They brought in a stretcher and loaded him up to take him to the back. They started an iv with fluids and surrounded him with ice packs and cold, wet towels to lower his body temperature. It worked. They eventually got him down to 103. Dr. Harper also decided to completely knock Solly out because he had to suture his mouth. Solly had a large rip in his upper lip, most likely from biting the door handle. Dr. Harper had us come back to see his lip. There he was, out cold, snoring. That made me smile. Solly snores every night and it was so comforting to hear.
We let Dr. Harper finish up and then they woke Solly up so we could go home. In other circumstances, Solly would stay overnight, so they could check on him in the morning, but since he ended up here because he was left alone in a storm, we didn't want to take the chance of it storming again.
We were greeted by loopy Solly slowly walking into the exam room. Dr. Harper said he knew right where to go. Dr. Harper took his temp one last time, and it was down to 101.5! We were so happy to hear that. Dr. Harper explained everything that happened to us. And made it clear that it was a good thing that we brought him in. The last dog that he had this happen to had to be put down because he was at that high temp for too long. Woah. That could have so easily been Solly. Then Dr. Harper wrapped his arm where his iv port was. He decided to leave it in just in case something happened that night and we had to take him to the emergency vet. That would be one less step they would have to do.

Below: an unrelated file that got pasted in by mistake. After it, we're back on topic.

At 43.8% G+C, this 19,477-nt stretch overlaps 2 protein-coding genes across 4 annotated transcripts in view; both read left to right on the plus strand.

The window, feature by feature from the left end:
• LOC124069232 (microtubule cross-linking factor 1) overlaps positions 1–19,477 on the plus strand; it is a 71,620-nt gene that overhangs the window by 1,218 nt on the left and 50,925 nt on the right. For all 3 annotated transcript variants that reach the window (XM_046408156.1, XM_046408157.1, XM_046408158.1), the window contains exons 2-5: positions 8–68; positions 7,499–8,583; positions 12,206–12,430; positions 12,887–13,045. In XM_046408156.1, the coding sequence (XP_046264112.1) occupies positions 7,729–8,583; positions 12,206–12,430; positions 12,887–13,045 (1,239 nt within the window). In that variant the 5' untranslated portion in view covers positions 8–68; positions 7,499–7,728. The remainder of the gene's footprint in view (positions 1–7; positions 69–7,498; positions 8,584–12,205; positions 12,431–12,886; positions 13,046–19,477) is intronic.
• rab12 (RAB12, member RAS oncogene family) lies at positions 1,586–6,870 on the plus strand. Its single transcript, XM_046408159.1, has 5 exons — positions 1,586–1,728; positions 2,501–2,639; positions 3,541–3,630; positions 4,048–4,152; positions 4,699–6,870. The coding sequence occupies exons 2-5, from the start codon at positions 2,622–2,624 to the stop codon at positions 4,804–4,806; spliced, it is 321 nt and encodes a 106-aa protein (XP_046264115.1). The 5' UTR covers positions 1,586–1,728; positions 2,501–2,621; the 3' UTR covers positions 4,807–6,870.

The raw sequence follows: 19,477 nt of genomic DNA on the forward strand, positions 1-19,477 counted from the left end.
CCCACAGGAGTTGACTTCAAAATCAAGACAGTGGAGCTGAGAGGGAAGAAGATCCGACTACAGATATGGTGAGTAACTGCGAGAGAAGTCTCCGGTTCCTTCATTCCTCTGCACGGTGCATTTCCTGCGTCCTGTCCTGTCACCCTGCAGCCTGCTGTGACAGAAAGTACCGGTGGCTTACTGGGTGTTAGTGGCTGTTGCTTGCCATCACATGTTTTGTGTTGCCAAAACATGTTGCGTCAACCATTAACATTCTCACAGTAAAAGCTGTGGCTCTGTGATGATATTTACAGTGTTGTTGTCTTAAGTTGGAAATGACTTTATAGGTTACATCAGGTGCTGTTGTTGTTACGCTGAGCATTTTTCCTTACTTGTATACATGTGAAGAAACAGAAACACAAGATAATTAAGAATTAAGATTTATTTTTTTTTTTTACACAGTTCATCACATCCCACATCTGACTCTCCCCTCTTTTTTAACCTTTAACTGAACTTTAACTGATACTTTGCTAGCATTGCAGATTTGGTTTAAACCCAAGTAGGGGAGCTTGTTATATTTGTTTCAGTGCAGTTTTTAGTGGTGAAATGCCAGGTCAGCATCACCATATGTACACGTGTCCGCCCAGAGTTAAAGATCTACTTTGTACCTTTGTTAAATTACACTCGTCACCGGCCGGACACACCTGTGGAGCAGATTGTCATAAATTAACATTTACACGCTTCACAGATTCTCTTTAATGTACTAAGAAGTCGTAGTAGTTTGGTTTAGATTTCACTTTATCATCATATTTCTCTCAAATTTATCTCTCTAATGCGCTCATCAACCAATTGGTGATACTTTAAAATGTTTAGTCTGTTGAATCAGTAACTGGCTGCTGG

So we got Solly in the car and he slept the whole way home and the rest of the night. He loves the bathroom floor because of the cold tile, so he went straight for it when we got home. I checked on him so often, worried of what I would find. But each time, just my big snoring baby. Probably getting the best sleep he had had in a long time.
I will always remember one of the times I checked on him. I sat down beside him on the bathroom floor. His eyes never opened but his tail started wagging. It was like he knew I was there. It warmed my soul and I just lost it. There I was, bawling. I had managed to hold it in the whole time and then I lost it. I think it was finally hitting me how close we were to losing him. He is my first dog and he is 11 years old. I am terrified of losing him.
The next morning Bradley was a trooper and got up early to take Solly back to the vet. They wanted to check him out again, make sure they didn't miss anything and make sure he wasn't getting worse. And they wanted to give him a bath, because he smelled really bad. Ha! Rain, mud and blood don't exactly do wonders for a dog's coat!
Later that day, Bradley picked him up and brought him home. He looked so happy. That's our Solly. Now he will get a pill for anxiety whenever a storm is coming and hopefully this will never happen again.
Thank you for finishing my super long post, ahem, novel. Maybe this will enlighten you, as it has for me. We are not guaranteed tomorrow, so live today.